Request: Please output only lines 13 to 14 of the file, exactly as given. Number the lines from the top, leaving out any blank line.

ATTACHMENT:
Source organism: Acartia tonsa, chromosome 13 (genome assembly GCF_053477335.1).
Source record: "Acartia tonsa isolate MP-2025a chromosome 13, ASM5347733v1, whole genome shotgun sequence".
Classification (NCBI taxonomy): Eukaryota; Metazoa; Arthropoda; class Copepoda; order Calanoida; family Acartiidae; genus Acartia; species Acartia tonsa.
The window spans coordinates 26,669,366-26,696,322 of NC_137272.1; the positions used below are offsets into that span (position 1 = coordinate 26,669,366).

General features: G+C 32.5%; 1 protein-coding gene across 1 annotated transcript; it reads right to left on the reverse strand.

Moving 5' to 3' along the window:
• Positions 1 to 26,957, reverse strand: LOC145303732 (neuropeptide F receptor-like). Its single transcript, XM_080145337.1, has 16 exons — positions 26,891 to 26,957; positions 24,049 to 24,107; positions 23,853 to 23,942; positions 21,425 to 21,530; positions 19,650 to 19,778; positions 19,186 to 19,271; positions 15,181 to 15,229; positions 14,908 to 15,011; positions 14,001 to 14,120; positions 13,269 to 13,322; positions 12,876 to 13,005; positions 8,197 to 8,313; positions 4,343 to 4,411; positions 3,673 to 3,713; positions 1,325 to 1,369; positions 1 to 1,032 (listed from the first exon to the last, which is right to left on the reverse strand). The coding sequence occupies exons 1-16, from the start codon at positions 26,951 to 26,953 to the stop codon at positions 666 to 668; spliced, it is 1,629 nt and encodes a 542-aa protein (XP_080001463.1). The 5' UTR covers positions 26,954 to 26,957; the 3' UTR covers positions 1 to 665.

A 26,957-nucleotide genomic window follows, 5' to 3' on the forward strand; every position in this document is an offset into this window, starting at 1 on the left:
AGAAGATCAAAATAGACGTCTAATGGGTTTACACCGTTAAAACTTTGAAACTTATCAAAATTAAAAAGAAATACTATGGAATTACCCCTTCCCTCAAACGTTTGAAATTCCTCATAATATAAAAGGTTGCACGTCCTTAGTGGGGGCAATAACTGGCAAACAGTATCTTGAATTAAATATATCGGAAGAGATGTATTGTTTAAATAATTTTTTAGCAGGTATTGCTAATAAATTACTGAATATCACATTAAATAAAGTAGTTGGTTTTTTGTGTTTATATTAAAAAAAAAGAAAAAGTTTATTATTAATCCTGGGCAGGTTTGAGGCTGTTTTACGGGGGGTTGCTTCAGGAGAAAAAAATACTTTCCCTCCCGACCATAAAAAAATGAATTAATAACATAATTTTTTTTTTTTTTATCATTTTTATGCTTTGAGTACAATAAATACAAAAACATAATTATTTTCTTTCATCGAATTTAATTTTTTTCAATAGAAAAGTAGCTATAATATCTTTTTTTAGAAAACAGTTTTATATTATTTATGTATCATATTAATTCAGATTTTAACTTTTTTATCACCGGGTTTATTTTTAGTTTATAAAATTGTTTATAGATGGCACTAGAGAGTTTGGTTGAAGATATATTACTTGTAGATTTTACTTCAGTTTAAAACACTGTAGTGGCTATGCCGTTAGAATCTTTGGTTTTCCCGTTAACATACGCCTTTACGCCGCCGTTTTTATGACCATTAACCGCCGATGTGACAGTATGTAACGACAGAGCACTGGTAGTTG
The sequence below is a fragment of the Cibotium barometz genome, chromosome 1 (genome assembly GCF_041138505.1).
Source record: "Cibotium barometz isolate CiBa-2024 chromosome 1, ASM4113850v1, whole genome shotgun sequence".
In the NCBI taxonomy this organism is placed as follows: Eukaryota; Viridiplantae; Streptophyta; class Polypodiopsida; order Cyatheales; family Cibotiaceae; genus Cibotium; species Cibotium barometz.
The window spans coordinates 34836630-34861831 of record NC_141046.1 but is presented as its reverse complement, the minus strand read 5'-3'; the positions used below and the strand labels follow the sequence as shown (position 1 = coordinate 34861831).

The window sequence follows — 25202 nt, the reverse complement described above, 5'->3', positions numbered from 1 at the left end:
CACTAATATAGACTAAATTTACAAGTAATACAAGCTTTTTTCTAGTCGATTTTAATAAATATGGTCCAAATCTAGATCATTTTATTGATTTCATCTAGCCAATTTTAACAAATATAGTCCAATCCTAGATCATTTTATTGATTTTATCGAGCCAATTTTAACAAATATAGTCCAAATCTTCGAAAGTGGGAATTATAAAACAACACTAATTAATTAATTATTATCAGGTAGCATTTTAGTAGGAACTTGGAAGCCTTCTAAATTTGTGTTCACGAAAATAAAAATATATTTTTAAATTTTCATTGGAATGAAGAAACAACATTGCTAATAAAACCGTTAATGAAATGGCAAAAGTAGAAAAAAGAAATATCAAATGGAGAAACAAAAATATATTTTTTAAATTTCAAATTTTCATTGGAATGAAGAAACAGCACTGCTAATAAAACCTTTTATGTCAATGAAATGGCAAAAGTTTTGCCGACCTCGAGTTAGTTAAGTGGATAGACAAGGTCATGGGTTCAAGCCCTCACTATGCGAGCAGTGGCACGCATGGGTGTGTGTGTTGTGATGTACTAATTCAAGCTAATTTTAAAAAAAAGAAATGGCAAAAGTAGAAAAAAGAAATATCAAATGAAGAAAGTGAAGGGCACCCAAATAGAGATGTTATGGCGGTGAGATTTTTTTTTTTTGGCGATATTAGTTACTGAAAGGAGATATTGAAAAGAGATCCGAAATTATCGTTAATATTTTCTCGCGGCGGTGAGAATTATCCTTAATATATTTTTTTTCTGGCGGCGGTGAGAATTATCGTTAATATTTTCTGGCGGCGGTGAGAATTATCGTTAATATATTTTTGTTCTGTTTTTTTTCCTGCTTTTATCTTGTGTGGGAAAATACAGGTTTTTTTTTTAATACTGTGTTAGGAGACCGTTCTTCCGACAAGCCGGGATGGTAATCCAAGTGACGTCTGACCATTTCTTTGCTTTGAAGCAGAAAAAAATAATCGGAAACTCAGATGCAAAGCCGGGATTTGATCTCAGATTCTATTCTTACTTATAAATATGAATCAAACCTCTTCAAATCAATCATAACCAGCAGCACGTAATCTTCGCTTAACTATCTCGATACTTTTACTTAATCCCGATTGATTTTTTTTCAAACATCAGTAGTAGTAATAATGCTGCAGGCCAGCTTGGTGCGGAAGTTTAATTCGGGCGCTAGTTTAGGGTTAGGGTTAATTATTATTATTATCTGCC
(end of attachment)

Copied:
The window spans coordinates 34836630-34861831 of record NC_141046.1 but is presented as its reverse complement, the minus strand read 5'-3'; the positions used below and the strand labels follow the sequence as shown (position 1 = coordinate 34861831).

The window sequence follows — 25202 nt, the reverse complement described above, 5'->3', positions numbered from 1 at the left end: